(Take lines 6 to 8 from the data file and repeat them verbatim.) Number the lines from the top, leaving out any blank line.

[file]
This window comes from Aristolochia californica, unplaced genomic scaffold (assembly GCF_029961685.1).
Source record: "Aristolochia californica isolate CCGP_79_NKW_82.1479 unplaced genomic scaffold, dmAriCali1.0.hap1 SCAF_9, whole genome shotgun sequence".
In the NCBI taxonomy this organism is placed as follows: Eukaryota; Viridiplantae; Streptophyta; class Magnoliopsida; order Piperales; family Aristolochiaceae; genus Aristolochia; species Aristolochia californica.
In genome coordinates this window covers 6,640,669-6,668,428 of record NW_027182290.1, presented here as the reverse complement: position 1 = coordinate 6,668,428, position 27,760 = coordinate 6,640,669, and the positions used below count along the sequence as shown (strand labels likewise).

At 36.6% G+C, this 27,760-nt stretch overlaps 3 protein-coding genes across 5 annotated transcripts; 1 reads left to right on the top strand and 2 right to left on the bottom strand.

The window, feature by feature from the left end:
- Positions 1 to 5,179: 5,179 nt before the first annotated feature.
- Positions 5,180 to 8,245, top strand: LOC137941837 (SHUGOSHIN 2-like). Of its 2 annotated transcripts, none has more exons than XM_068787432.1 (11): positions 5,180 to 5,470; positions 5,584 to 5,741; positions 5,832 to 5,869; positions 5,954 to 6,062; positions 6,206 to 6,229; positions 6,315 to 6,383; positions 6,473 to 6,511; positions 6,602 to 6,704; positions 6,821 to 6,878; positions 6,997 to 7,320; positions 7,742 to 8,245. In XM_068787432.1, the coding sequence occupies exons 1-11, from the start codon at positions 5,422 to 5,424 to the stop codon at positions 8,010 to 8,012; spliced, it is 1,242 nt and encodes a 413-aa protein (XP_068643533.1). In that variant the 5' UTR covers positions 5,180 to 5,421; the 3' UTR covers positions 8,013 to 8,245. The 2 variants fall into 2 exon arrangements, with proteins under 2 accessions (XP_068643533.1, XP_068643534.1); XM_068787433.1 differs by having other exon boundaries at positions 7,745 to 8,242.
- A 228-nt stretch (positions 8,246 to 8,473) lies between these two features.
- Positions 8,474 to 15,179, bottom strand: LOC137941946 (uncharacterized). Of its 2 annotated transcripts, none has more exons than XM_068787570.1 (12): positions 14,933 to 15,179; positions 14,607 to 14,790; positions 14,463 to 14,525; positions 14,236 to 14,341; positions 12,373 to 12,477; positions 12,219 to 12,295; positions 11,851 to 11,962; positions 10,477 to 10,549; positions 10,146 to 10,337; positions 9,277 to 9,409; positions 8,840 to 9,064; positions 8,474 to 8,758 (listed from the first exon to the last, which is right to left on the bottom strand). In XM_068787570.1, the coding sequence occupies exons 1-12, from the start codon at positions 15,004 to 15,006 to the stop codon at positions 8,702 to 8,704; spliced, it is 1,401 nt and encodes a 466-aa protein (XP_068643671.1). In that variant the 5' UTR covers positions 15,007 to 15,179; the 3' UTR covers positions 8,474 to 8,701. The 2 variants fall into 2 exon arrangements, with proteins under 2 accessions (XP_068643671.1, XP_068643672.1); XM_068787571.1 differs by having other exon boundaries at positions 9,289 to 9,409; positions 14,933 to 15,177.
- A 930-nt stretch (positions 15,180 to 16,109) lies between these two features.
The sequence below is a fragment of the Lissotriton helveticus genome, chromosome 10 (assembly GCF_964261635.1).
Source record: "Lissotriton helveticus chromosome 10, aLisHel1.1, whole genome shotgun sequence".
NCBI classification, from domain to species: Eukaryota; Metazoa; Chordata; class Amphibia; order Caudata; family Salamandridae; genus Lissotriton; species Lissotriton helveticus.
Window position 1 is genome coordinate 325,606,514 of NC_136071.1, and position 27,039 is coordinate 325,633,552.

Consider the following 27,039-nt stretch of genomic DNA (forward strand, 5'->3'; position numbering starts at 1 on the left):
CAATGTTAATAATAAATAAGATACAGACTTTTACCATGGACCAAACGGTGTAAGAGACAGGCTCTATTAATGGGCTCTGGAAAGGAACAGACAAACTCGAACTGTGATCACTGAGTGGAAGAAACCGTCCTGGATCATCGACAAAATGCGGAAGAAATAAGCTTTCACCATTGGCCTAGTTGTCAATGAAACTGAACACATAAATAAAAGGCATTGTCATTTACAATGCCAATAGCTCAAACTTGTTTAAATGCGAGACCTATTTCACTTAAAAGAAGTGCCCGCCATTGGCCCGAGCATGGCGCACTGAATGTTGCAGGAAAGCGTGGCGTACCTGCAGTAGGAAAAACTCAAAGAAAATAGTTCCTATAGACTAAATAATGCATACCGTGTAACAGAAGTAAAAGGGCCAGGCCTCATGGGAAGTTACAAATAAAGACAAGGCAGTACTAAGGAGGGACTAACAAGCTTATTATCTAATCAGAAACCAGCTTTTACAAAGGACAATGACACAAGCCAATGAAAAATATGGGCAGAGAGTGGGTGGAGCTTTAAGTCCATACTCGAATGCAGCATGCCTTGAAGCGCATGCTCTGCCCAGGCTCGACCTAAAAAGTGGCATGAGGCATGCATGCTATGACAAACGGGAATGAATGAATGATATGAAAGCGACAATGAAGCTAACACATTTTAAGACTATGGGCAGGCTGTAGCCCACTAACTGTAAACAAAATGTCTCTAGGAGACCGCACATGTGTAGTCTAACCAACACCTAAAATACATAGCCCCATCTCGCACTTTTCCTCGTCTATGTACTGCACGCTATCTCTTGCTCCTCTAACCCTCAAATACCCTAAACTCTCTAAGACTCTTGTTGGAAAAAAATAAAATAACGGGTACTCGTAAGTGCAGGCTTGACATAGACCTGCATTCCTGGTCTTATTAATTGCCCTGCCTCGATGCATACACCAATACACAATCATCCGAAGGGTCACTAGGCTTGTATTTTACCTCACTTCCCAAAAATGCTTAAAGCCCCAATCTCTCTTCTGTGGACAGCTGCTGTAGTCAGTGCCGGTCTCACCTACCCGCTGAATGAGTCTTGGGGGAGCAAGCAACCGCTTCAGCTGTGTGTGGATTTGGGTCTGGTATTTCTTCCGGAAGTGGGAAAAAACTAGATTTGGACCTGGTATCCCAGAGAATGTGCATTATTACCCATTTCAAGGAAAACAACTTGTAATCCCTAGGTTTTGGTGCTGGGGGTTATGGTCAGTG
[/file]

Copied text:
The window, feature by feature from the left end:
- Positions 1 to 5,179: 5,179 nt before the first annotated feature.
- Positions 5,180 to 8,245, top strand: LOC137941837 (SHUGOSHIN 2-like). Of its 2 annotated transcripts, none has more exons than XM_068787432.1 (11): positions 5,180 to 5,470; positions 5,584 to 5,741; positions 5,832 to 5,869; positions 5,954 to 6,062; positions 6,206 to 6,229; positions 6,315 to 6,383; positions 6,473 to 6,511; positions 6,602 to 6,704; positions 6,821 to 6,878; positions 6,997 to 7,320; positions 7,742 to 8,245. In XM_068787432.1, the coding sequence occupies exons 1-11, from the start codon at positions 5,422 to 5,424 to the stop codon at positions 8,010 to 8,012; spliced, it is 1,242 nt and encodes a 413-aa protein (XP_068643533.1). In that variant the 5' UTR covers positions 5,180 to 5,421; the 3' UTR covers positions 8,013 to 8,245. The 2 variants fall into 2 exon arrangements, with proteins under 2 accessions (XP_068643533.1, XP_068643534.1); XM_068787433.1 differs by having other exon boundaries at positions 7,745 to 8,242.